This post may contain affiliate links. If you use these links to buy something I may earn a small commission at no cost to you. Thanks.
The Single Crochet is the best. Haha! That’s a fact and not my opinion, obviously. I guess “best” may not be the most accurate but I do use it the most. And that’s because of Amigurumi. It’s definitely not the best for large projects, like afghans or scarves (unless maybe you are using a large hook and chunky yarn) because it is a shorter stitch and would therefore take you longer. The very first (and only) crochet stitch my mom taught me was a single crochet (although my grandma claimed she didn’t teach me the right way). In either case, it was effective and my very first crochet project was an afghan that took me well over a year because of the tininess of the stitch. I have made very few blankets since then, I think my struggle with that one put me off of them. Although, it is still one of the warmest blankets ever because of the tight stitches.
Anyway! The Single Crochet is still one of the basic stitches that every crocheter should know.
Some quick explanations of terms and abbreviations that you might come across. They are basically self explanatory but for the purposes of the tutorial more information is always better.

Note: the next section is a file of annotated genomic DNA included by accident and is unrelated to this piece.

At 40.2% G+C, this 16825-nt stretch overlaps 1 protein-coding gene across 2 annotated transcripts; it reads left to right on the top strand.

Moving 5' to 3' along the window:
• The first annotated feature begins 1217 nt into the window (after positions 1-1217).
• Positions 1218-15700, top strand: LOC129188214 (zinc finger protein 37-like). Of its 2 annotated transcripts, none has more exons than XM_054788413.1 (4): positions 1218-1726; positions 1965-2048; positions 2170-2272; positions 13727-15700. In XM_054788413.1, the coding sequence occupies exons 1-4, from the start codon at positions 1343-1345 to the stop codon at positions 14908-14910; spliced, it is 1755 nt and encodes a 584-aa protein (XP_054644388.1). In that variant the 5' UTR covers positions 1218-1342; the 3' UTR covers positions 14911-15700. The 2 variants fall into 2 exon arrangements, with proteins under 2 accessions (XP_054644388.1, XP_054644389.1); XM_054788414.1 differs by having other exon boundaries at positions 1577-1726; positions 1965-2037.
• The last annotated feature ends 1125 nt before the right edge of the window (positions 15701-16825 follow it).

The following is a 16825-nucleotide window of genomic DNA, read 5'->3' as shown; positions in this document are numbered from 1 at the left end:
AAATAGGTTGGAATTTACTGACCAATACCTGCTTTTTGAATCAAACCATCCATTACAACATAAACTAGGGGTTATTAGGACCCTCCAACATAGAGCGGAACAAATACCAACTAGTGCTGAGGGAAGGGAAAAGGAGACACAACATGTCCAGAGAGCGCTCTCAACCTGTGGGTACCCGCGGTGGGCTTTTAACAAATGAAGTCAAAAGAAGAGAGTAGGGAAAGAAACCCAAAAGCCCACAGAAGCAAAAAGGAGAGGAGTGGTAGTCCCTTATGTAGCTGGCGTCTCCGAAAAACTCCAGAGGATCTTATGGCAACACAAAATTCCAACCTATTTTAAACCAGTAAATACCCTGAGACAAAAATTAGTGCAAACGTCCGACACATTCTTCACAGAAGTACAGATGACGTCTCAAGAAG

Yarn Over- Abbreviated YO, Wrap the yarn over the hook. There, easy. I’ve noticed that people do this a little differently. I even find myself yarning over or hooking the yarn from different directions based on the stitch I’m using. You are essentially adding one more loop over the hook.
Pull Through- Not sure that I’ve ever seen this abbreviated but I’m sure it has been. This step is when you will take the hook and pull the last yarn over through either the stitch or the other loops on the hook. The stitch explanation should tell you which.
Single Crochet- (SC) Insert hook into next stitch, Yarn Over, Pull through stitch, Yarn Over, Pull through the 2 loops on hook.
There you go. That’s all there is. When you are doing Amigurumi projects with the single you’ll generally be using a smaller hook and your stitches should be tighter. It’s also a lot easier to shape when your stitches are smaller.
Watch the video below to see how the stitch works.